Russia’s proposal has come against the backdrop of the Minsk II Agreement, which has failed to yield any breakthrough, despite the conflict now entering its fourth year, due to long standing disputes over each party’s obligations. Both sides have repeatedly violated the ceasefire, Russia has failed to withdraw heavy weapons from the front line despite Western sanctions, and Ukraine has so far found it politically difficult to implement electoral law and special status for Donbas which remains under the control of the separatists.
However, Minsk II will continue to be the main framework for resolution of the conflict, unless a radical change in the Ukrainian-Russian relationship occurs. All of this exerts a degree of pressure upon Petro Poroshenko, who was elected to bring peace to Ukraine. While Poroshenko himself has alluded to a desire to deploy UN peacekeepers in the conflict zone last year, his proposal failed to gain traction due to Moscow’s opposition at the UN. In this instance, realpolitik may enter into the equation and Poroshenko may be forced to push for an altered form of the Russian proposal at a later date.
The language employed throughout the proposal could attest to a slight softening in the Russian stance over the conflict. Request for the removal of heavy weapons might suggest that Russia is willing to step back from the conflict which, though still rages, has turned relatively cold and has been expensive in terms of manpower, blood and expenditure for little gain.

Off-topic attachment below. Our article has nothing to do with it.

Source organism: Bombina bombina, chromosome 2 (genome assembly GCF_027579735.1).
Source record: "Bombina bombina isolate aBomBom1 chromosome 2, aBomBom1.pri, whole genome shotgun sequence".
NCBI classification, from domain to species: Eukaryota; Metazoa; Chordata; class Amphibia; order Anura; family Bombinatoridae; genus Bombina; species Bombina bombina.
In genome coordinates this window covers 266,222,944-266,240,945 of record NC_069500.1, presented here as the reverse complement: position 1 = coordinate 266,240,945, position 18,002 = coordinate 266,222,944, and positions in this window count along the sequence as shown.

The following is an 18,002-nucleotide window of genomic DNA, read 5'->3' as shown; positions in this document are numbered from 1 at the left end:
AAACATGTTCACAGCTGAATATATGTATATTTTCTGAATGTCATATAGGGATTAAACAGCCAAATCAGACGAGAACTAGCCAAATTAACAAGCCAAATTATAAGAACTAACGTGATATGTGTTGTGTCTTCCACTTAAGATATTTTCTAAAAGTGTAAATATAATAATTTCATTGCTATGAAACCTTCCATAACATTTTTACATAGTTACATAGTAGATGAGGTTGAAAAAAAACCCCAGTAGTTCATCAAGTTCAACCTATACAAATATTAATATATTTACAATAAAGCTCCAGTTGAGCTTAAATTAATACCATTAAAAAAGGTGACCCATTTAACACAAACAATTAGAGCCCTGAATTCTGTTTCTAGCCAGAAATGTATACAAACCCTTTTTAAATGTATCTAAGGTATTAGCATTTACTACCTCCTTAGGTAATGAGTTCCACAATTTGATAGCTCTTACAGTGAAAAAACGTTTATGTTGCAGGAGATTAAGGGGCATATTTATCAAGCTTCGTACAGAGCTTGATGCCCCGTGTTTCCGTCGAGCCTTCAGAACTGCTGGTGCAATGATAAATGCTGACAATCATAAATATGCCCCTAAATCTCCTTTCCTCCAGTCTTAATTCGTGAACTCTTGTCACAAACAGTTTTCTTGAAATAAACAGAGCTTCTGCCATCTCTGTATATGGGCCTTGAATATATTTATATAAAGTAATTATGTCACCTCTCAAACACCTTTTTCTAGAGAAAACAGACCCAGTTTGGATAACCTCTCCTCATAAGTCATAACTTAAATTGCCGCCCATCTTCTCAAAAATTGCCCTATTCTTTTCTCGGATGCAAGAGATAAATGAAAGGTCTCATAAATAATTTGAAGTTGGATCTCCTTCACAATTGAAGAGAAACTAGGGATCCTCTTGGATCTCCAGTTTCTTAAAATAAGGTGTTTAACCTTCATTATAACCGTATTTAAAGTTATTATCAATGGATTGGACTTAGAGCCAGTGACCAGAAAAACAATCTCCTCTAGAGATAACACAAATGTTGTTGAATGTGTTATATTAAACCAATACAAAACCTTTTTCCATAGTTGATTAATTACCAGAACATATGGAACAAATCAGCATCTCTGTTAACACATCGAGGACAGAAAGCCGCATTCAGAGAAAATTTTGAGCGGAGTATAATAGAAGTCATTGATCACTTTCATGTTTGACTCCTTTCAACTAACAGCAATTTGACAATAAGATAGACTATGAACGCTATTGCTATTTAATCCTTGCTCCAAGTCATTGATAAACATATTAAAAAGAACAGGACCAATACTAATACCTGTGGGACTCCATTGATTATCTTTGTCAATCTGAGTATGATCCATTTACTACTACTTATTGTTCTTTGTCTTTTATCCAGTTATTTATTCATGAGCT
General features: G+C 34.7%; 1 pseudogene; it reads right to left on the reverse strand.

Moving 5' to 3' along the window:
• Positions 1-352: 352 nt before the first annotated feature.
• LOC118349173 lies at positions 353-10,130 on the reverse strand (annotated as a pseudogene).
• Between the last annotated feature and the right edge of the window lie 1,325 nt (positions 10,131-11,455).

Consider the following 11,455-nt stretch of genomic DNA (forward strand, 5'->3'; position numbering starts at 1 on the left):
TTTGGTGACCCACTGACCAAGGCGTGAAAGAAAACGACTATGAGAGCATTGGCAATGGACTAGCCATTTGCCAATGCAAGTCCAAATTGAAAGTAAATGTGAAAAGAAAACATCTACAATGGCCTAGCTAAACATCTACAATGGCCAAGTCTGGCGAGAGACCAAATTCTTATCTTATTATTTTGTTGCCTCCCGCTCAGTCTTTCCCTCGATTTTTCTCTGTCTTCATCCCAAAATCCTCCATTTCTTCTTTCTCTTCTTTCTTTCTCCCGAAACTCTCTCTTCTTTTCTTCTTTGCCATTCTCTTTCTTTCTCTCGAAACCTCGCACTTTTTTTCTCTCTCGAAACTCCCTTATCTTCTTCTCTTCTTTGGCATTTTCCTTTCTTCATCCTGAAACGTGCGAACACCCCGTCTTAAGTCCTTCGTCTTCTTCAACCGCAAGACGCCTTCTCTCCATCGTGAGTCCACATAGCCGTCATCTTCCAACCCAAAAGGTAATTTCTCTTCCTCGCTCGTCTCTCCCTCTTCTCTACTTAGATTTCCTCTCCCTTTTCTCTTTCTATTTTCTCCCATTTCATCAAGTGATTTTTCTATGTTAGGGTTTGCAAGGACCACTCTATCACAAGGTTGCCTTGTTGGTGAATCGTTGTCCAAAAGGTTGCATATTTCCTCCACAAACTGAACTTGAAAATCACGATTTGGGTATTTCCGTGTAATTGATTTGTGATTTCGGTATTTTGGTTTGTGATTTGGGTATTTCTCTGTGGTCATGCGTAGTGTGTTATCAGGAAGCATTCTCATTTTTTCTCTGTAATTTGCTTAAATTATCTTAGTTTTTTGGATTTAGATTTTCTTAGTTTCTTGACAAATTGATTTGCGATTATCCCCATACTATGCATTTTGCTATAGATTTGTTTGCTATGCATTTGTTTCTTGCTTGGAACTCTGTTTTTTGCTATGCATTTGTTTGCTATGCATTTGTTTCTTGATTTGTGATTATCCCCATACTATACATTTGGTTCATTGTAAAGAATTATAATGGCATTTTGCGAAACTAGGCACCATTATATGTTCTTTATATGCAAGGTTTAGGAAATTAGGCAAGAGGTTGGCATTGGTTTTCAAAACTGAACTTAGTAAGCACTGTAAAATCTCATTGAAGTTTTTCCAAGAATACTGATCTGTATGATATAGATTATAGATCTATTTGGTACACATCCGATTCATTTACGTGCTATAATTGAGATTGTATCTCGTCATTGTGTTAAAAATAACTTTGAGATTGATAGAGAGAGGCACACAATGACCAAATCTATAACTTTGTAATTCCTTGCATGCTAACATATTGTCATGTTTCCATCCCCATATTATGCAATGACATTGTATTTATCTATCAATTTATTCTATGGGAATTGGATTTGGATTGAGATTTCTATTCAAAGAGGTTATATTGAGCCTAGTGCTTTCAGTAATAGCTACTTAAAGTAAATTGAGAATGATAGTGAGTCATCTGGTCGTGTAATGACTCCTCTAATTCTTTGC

Such a move would support the notion that deems Putin a great strategical mind: a proposal which alludes to the greater good, but in reality only really benefits Russia. Of course, reality is somewhat different. Putin’s proposal could be viewed as a way of gaining leverage in Russia’s relationships with Ukraine’s western allies, whilst splintering their unity on the issue over a peaceful settlement.
With Russia’s presidential election approaching, Putin wishes to use foreign policy to consolidate his domestic support. This, invariably, means that there will be little chance of a significant strategic change in Russia’s Ukrainian policy. Furthermore, placing Russian peacekeepers on the line of demarcation will further Russian controlled territory, which is something Ukrainian policymakers are wary of.
For all the talk of détente over Ukraine, with the Normandy Format talks faltering, both Ukraine and the UN as a whole should seriously consider the wider aspects of this peacekeeping proposal. A legitimate peacekeeping force with a proper mandate could make significant improvements to the stability of the conflict, but only if it could be deployed through the entire conflict region and be stationed longer than six-months.
By accepting this proposal as it stands, Ukraine could be bargaining away concessions for very little stability or advances in finding a peaceful settlement. Ukraine cannot afford to lose on the diplomatic front and this is exactly what this proposal would result in.
Cameron Gibson is a graduate from the University of the West of Scotland, with an interest in foreign policy, diplomacy and the post-Soviet space. He is also contributing editor with New Eastern Europe.